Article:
Results 1 to 11 of 11

Thread: Fuel Tanks

  1. #1
    New member
    Join Date
    Apr 2006
    Location
    Sitka, AK
    Posts
    142

    Default Fuel Tanks

    So, I bought a 28' bowpicker last year. The boat used to have twin 350's in it and it was converted to a single diesel engine. The boat has two fuel tanks, but during the re-power, the front tank was disconnected... I believe it was around 1999 or 2000. Since then, only the rear tank has been used.

    I removed the reel, and levelwind for more deck space and I noticed I threw the weight balance WAY off by doing so. The boat is pretty heavy in the stern now, so I'm looking at shifting my 100 gallons to the forward tank.

    In order to do this, I have to re route the fuel line from the tank and plumb a return line either back to the tank, or use a t-fitting and pipe it back into the supply line. That's the easy part.

    My question is basically, what are your experiences with older fuel tanks. The boat was built in 90, the tank was last used for gasoline, and hasn't been used at all for about 7 years. How did you clean the tank, or did you? Anything that you ran into in the past doing a project like this? Tips or anything else to consider are very appreciated.

    Thanks

  2. #2
    Moderator Paul H's Avatar
    Join Date
    Apr 2006
    Location
    Anchorage
    Posts
    5,594

    Default

    Sounds like the tank will definately require a cleanout. The tough part is what to do with the stuff you get out of the tank. You can put methanol in the tank which will suck up moisture, but then you need to get it out of there.

  3. #3
    Moderator Daveinthebush's Avatar
    Join Date
    Jul 2003
    Location
    Valdez, Alaska
    Posts
    4,402

    Default Carefull inspection

    I'd do a careful inspection. You did not say what the tanks were made of. Aluminum does corrode so in time any saltwater tank is subject to fail. A friend has to have his replaced and it involves pulling the engine or cutting the deck out.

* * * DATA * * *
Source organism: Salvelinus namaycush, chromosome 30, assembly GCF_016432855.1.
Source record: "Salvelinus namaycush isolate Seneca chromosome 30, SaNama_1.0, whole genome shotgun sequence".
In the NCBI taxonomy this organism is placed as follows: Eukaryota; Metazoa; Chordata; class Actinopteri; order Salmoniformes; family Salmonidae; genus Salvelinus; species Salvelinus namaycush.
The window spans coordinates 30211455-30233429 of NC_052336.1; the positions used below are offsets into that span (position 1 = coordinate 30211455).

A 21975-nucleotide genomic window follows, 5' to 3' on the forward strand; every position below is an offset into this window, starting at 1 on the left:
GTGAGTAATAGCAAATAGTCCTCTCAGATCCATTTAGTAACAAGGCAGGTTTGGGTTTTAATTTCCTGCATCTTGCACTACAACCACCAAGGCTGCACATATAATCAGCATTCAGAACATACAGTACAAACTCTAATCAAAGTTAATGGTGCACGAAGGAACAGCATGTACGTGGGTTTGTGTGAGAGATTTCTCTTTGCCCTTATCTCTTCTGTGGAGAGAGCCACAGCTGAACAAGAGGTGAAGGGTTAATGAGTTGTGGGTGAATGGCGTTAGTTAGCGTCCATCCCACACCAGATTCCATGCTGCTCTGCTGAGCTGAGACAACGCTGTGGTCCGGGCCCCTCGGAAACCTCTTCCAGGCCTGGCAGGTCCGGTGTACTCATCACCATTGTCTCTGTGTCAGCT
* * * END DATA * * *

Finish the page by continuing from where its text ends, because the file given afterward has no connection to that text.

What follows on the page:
Diesel is less dangerous but I would still use caution.

    Vietnam - June 70 - Feb. 72
    Cancer from Agent Orange - Aug. 25th 2012
    Cancer Survivor - Dec. 14th 2012

  4. #4
    New member
    Join Date
    Apr 2006
    Location
    Sitka, AK
    Posts
    142

    Default

    They are aluminum tanks below deck and directly in front of the fishhold bulkhead. I could actually remove the tank by cutting through the front of the fish hold, but I wouldn't be very excited about cutting a bulkhead and having to do a bunch of fiberglass work.

  5. #5
    Member
    Join Date
    Jun 2007
    Location
    FAI
    Posts
    2,294

    Default visual inspect and pressure test

    First of all be careful about gasoline vapors. The longer you can air the tank, the better. If you still are not sure about vapors, find a buddy with a multi gas detector and place a sniffer in the tank. It will read in % of LEL (lower explosive level) and/or ppm of volatiles.
    Can you conduct an internal and external visual inspection? Is there a built in method to drain the tank? If so, depending on the design and accessibility, I might flush with H2O. If not, be sure to ground and bond any system (intrinsically safe) that you use to attempt to remove fuel. Ie a shop vac would not be a grand idea unless you are looking for an insurance payoff.